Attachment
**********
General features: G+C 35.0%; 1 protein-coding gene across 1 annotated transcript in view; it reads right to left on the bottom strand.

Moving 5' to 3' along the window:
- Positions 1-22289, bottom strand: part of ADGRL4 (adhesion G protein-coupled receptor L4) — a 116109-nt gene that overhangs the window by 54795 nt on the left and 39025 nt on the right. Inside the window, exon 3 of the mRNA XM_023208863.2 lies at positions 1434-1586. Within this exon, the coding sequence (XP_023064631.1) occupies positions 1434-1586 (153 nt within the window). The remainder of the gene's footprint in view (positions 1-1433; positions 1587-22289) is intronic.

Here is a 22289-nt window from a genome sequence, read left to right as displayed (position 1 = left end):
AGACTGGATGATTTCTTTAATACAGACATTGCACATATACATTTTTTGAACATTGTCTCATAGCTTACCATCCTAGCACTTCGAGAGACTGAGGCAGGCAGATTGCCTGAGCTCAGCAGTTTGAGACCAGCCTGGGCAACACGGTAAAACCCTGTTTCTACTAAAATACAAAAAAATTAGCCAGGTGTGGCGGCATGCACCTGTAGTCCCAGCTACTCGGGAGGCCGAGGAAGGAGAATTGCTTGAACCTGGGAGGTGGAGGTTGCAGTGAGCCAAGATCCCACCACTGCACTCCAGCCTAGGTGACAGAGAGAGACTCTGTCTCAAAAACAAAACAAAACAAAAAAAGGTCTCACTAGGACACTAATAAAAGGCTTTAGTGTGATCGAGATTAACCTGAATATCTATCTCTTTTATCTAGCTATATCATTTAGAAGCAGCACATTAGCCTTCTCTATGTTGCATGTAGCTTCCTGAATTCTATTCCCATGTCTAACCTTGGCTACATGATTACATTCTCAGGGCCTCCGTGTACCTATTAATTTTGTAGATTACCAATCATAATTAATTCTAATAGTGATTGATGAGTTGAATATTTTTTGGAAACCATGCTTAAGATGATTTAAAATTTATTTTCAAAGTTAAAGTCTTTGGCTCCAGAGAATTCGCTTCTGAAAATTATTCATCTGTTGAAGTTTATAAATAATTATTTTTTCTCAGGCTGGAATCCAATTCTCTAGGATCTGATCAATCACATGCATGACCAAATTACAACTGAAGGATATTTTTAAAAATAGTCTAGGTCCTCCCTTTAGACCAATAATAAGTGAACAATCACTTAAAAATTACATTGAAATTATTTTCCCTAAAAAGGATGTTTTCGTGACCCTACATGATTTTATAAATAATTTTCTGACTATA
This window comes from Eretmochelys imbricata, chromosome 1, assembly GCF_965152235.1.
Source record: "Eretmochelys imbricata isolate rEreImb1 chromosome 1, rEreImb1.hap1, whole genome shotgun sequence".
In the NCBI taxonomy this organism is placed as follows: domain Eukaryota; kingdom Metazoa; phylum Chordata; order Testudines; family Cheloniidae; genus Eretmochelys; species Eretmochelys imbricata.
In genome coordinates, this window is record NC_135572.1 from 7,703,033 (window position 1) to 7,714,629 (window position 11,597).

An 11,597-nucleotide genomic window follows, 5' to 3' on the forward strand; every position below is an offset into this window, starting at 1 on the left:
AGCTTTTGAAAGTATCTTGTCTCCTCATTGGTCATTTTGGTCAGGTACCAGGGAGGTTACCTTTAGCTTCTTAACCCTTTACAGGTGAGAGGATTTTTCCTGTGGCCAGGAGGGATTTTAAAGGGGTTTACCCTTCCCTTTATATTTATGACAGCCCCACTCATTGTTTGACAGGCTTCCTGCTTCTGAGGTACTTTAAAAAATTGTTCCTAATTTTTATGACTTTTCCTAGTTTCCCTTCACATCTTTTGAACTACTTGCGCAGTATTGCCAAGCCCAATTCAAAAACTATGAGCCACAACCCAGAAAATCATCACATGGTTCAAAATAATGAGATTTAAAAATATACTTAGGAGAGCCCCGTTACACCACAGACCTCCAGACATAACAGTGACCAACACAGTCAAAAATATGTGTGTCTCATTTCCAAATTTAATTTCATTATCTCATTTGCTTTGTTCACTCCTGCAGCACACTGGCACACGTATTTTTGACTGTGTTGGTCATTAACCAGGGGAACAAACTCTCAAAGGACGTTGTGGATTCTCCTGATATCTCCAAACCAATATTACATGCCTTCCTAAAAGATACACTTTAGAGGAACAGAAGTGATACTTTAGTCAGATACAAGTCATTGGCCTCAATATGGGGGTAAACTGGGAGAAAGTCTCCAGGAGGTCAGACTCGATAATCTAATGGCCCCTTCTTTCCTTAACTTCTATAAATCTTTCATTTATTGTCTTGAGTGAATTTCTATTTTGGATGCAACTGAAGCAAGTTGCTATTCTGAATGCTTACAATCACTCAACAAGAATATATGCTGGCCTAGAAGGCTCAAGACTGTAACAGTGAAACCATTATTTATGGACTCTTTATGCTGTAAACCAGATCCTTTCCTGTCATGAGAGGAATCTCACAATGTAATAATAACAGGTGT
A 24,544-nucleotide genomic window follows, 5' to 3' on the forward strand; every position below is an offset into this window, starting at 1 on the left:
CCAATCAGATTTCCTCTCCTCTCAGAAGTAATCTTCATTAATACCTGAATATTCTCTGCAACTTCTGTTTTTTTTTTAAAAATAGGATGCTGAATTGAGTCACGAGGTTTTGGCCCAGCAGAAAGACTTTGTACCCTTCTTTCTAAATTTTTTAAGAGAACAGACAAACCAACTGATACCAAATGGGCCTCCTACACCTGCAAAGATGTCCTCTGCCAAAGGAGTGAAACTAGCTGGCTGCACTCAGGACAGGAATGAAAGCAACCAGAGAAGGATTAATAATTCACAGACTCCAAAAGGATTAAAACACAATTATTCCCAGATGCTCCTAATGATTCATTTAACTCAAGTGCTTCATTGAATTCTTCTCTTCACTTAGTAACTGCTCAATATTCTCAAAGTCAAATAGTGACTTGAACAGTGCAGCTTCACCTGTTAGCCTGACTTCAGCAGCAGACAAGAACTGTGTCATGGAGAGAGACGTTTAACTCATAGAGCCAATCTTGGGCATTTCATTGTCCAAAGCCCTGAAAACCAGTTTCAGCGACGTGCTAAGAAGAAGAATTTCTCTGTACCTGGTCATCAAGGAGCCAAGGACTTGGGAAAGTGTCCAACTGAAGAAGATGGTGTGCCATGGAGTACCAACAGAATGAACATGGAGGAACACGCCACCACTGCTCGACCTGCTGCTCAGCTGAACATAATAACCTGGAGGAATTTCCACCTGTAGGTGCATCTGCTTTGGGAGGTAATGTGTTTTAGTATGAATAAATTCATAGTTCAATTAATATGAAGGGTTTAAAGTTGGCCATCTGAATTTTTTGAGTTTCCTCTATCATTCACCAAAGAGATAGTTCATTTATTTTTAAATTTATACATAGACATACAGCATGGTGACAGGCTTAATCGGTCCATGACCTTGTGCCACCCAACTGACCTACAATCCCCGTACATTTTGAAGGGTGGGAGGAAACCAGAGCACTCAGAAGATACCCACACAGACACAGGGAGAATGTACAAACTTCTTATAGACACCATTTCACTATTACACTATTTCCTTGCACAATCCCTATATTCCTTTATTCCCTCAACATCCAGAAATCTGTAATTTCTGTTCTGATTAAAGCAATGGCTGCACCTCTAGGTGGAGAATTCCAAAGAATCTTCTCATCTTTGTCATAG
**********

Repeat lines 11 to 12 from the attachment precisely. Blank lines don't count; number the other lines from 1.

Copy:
AGCTTTTGAAAGTATCTTGTCTCCTCATTGGTCATTTTGGTCAGGTACCAGGGAGGTTACCTTTAGCTTCTTAACCCTTTACAGGTGAGAGGATTTTTCCTGTGGCCAGGAGGGATTTTAAAGGGGTTTACCCTTCCCTTTATATTTATGACAGCCCCACTCATTGTTTGACAGGCTTCCTGCTTCTGAGGTACTTTAAAAAATTGTTCCTAATTTTTATGACTTTTCCTAGTTTCCCTTCACATCTTTTGAACTACTTGCGCAGTATTGCCAAGCCCAATTCAAAAACTATGAGCCACAACCCAGAAAATCATCACATGGTTCAAAATAATGAGATTTAAAAATATACTTAGGAGAGCCCCGTTACACCACAGACCTCCAGACATAACAGTGACCAACACAGTCAAAAATATGTGTGTCTCATTTCCAAATTTAATTTCATTATCTCATTTGCTTTGTTCACTCCTGCAGCACACTGGCACACGTATTTTTGACTGTGTTGGTCATTAACCAGGGGAACAAACTCTCAAAGGACGTTGTGGATTCTCCTGATATCTCCAAACCAATATTACATGCCTTCCTAAAAGATACACTTTAGAGGAACAGAAGTGATACTTTAGTCAGATACAAGTCATTGGCCTCAATATGGGGGTAAACTGGGAGAAAGTCTCCAGGAGGTCAGACTCGATAATCTAATGGCCCCTTCTTTCCTTAACTTCTATAAATCTTTCATTTATTGTCTTGAGTGAATTTCTATTTTGGATGCAACTGAAGCAAGTTGCTATTCTGAATGCTTACAATCACTCAACAAGAATATATGCTGGCCTAGAAGGCTCAAGACTGTAACAGTGAAACCATTATTTATGGACTCTTTATGCTGTAAACCAGATCCTTTCCTGTCATGAGAGGAATCTCACAATGTAATAATAACAGGTGT
A 24,544-nucleotide genomic window follows, 5' to 3' on the forward strand; every position below is an offset into this window, starting at 1 on the left: